Super Mario has an innate ability to make almost anything fun. But not even Mario Golf can make this sport entertaining.
Having said that, Super Rush does at least aim to make golf a faster, more lively affair, but that’s easier said than done. Take the game’s new Speed Golf mode, for example.
The idea here is to complete each hole as fast as possible, not just in quick hits but in sprinting to your ball between shots. Rather than take it in turns, it means you and your competitors are simultaneously whacking away across the fairway.
On paper this seems exciting, but in practice it’s tedious. Rather than simply focusing on the good bit of golf – hitting the ball – it balances that with the bad bit of golf – walking. Ok, you can run and use a special dash to hit your opponents, collecting coins along the way for your special shots. But awkward running and jumping controls make for a poor experience.
It’s not as if your characters can leap and bound and triple jump their way across the fairway, dodging Mushroom Kingdom obstacles. Had Nintendo leaned further into the Mario theme it would’ve added some much needed personality.
Unfortunately, Mario Golf: Super Rush also fails on a more fundamental level: with its controls. They’re simple enough, just line up your shot and hit a button to select your power. A few other shots allow you to add curving spin, topspin or lob the ball high, but they’re not always needed.
What’s frustrating is the game doesn’t give you enough information to predict your shot. There’s no guide to the direction of your shot; a grid overlay when putting is confusing to read; and there’s no free camera movement to analyse the course. There is a limited overhead view, but that doesn’t reveal obstacles, only the course outline.
This might be akin to actual golf, but this is Mario and fantasy plays a part. Too often the strategy is just smack it and hope for the best. But in this game, one false move can ruin your strategy across the hole – not only in lining up your next shot, but in reaching the ball in the first place during Speed Golf.
If you want to live your Wii Sports fantasy, you can also play with motion controls. These are marginally more entertaining purely because it’s even more difficult to judge power and distance this way, making for a wild party experience.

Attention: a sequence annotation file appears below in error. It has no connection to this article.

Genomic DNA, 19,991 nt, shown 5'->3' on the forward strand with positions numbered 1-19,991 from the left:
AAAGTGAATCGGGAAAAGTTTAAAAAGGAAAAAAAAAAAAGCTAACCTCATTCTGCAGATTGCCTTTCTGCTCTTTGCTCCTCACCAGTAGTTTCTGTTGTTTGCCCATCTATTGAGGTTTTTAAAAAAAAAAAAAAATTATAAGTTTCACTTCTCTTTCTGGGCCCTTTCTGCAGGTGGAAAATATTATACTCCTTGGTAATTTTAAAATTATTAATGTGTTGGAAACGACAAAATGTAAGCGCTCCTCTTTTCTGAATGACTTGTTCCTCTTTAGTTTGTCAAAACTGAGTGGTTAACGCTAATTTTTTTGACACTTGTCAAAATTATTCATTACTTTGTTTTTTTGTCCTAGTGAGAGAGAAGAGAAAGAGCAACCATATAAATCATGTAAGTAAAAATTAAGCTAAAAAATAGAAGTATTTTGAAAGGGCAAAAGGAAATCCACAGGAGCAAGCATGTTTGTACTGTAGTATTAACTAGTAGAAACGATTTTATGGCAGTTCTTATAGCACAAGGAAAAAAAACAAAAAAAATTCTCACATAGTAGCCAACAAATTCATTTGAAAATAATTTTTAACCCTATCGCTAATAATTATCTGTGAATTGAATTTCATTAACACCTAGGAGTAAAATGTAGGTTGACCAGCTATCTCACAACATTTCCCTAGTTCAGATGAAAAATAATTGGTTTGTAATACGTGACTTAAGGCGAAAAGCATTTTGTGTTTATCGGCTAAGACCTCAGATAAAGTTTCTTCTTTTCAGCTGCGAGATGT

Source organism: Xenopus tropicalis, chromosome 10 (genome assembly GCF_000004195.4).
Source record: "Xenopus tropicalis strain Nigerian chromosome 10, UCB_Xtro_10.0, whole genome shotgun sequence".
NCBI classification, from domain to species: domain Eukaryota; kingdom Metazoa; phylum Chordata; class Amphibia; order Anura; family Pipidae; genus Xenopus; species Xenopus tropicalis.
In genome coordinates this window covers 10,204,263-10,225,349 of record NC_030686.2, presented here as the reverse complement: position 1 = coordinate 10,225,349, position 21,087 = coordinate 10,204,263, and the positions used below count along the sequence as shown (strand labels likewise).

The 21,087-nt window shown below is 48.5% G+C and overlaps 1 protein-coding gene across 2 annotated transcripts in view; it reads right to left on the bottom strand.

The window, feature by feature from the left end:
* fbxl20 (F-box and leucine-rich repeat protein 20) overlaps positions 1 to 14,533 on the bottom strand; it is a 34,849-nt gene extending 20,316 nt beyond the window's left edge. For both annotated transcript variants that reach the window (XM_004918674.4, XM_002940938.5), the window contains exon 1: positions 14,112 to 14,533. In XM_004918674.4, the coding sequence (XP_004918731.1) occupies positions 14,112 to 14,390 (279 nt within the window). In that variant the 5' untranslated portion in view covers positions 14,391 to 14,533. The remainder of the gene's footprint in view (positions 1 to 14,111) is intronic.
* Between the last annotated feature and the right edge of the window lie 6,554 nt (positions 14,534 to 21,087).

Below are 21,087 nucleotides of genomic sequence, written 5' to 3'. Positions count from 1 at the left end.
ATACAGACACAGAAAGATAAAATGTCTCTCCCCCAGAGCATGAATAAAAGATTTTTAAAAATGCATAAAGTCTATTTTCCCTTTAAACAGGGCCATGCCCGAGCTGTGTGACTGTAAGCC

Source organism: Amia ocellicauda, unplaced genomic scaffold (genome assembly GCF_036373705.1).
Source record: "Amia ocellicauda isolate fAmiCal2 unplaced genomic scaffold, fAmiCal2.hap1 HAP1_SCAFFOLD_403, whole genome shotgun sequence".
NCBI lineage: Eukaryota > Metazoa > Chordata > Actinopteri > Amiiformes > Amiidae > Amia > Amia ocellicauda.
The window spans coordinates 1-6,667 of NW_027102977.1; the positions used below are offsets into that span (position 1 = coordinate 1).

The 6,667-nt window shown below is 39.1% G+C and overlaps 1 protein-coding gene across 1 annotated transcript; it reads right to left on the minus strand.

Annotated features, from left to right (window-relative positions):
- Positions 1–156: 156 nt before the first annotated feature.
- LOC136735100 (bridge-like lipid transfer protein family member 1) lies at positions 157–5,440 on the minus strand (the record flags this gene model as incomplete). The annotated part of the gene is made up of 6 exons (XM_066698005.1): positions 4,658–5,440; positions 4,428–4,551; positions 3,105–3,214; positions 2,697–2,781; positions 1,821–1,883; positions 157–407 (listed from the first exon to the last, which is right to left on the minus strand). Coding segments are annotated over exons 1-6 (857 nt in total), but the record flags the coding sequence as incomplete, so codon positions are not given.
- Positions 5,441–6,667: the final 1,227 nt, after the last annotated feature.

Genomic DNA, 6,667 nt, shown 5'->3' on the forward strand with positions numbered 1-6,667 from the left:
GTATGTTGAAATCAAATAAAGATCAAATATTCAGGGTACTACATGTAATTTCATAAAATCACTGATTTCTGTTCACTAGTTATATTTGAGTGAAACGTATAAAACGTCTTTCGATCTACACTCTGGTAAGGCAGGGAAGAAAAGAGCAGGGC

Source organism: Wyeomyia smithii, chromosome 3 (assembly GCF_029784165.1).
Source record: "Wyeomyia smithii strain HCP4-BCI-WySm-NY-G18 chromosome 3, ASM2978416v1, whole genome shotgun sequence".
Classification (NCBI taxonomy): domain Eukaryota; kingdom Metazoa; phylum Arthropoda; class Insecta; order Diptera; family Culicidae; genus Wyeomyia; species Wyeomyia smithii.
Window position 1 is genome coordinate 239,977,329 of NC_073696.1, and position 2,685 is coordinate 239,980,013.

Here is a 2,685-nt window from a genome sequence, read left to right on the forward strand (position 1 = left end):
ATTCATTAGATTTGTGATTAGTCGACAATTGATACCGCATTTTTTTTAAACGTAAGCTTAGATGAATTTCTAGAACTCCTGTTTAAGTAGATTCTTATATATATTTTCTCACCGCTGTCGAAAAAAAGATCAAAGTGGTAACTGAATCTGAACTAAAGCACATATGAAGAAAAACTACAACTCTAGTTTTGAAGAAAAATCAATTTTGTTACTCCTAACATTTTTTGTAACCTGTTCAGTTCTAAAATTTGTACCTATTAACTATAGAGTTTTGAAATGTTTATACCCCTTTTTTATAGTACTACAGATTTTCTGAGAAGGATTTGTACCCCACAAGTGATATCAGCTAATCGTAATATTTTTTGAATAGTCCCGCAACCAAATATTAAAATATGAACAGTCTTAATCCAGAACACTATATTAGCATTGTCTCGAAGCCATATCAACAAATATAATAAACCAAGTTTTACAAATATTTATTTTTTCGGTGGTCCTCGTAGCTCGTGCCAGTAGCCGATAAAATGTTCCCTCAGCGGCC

The tutorials are overly brief and don’t quite explain the nuance of the controls. Instead, it feels more like trial and error. Too often you’ll under or over hit the ball, or miss a shot that should be easy. The simple controls are hard to master, but for the wrong reasons.
At least there’s a story mode, which essentially works as an extended tutorial. It sees your Mii character on a journey to become the champion – as well as a more fantastical quest. Completing different missions provides experience you can use to re-balance your character between power, spin, running speed and the like.
Don’t expect something like Golf Story, though. This is far from a golf RPG, despite some of the trappings. There’s a minimal story that’s just an excuse to introduce different modes, there’s unnecessary padding and back and forth between the different areas, and your CPU competitors have a hilarious habit of missing the easiest shots to allow you to win.
It does take you through some varied courses, with weather effects and elemental hazards that force you to change up your strategy, all of which can be played in other modes. There are boss battles too, but they’re simply a case of timing over skill.
The bare bones presentation, plain graphics and repetitive sound effects make for an experience that feels cheap – a rarity for Nintendo. It’s also a short affair, so what’s left afterwards?
You can select between standard golf, speed golf, or battle mode, with all also available in local and online multiplayer.
Battle mode sees you competing against others in a stadium of obstacles, with the first to get three holes winning. It’s carnage though, between players sprinting between shots, using the special abilities unique to their chosen character and dodging explosive obstacles. The novelty factor gets in the way of skill.
There’s also a solo challenge mode, but after the story mode there seems little point. Multiplayer is clearly intended to be the real meat of the game and with enough friends maybe it could be fun…but it’s hardly Mario Kart.
Mario Golf: Super Rush follows a line of Mario Golf games (as well as other sports), but with its awkward controls and lack of features it’s anything but super. The game fails to balance the novelty of the Mario universe with the actual skill of golf, landing instead in a banal middle ground. Sadly, this one’s a bogey.
2 / 5
Mario Golf: Super Rush is available on Nintendo Switch from 25 June.